VLANs are isolated from one another and can only communication by way of routers or firewalls. This setup allows the management of communications.

The VLAN for compatible clients provides access to the enterprise network, whereas the VLAN for incompatible clients only allows access to the maintenance server, which resides in an isolated section. This allows the client to restore its integrity status and then, after completing another check, to re-access the production network. The negotiation requirements are automatically sent. To ensure that the switch knows which VLAN to assign the client port, the RADIUS server sends it the corresponding information. The configuration for this is standardized; however, it's anything but trivial. Details are provided later.

Enabling NAP Client-Side

To begin, you need to ensure that the NAP agent is enabled on the client. For this to happen, the NAP agent service must be set to automatic and must be started. The required enforcement client is enabled in the NAP Client Configuration MMC Snapin – for 802.1X, this is the EAP Quarantine Enforcement Client. The snapin doesn't exist for Windows XP SP3, for which you need to enable the enforcement client via the Group Policy (Figure 4). To do so, you will probably want to create a separate Group Policy Object (GPO) and then link it with the domain or with the organizational unit (OU) containing the mobile devices.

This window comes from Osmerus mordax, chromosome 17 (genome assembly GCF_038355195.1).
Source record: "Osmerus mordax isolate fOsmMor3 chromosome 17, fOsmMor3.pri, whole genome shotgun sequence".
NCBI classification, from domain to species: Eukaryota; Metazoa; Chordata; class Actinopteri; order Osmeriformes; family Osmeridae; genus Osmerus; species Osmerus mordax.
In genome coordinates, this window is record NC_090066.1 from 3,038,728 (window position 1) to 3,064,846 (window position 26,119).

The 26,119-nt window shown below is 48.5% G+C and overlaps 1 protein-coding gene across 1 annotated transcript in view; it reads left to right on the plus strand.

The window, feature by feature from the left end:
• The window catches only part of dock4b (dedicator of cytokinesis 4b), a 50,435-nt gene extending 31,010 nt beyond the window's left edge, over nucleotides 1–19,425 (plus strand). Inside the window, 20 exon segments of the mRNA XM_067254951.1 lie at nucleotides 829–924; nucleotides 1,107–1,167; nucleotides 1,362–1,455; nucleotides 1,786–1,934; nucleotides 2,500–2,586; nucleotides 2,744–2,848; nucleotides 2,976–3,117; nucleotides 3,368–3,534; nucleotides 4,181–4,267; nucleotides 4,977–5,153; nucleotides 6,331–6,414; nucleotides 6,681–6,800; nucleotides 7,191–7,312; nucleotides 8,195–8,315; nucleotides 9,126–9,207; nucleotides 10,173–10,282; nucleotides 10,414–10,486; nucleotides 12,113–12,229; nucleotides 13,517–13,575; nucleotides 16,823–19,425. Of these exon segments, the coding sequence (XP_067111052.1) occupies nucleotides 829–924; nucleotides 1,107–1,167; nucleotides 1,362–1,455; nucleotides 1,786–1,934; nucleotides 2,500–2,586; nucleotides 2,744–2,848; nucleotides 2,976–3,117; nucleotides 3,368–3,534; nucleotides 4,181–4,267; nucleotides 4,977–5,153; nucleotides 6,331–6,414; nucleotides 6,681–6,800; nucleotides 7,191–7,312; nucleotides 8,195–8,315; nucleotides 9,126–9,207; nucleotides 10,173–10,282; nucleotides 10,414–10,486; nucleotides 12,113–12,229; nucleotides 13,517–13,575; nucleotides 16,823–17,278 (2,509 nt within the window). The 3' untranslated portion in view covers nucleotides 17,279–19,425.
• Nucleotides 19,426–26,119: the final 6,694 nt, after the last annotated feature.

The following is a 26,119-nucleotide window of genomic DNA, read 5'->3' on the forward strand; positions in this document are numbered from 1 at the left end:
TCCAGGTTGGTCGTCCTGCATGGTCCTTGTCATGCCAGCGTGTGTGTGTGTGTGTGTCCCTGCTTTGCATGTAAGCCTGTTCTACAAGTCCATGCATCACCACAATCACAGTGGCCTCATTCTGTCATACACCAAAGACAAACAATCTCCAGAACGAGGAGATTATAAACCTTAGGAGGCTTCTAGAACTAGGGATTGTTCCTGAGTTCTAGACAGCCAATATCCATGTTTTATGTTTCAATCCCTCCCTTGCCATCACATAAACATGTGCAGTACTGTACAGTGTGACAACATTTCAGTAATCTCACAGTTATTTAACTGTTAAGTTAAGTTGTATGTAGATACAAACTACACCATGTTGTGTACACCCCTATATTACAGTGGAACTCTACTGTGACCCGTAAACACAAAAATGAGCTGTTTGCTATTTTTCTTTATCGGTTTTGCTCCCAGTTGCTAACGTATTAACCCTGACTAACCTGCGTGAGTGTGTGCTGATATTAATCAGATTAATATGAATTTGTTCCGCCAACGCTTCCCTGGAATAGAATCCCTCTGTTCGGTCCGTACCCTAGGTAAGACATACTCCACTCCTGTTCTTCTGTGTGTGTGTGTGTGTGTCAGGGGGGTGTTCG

Configuring the NAP client via the Group Policy.
Figure 4: Configuring the NAP client via the Group Policy.

The NAP configuration is located below Computer Configuration | Policies | Windows Settings | Security Settings | Network Access Protection in the GPO. You can also configure the services via the GPO itself. The command:

netsh nap client show state

tells you whether the required enforcement client has been enabled

You also need to set the startup type for the Automatic Configuration (wired) service to automatic and then activate the service. This enables the 802.1X functionality. You will now see that the network adapter configuration dialog contains a matching Authentication tab. Go to the tab and enable 802.1X; additionally, ensure that the network authentication method is set to Microsoft: Protected EAP (PEAP). Computer authentication is enabled in this dialog's remaining settings in order to use the network policy server's certificate as the encryption key. For more information, read the section about server configuration later in this article.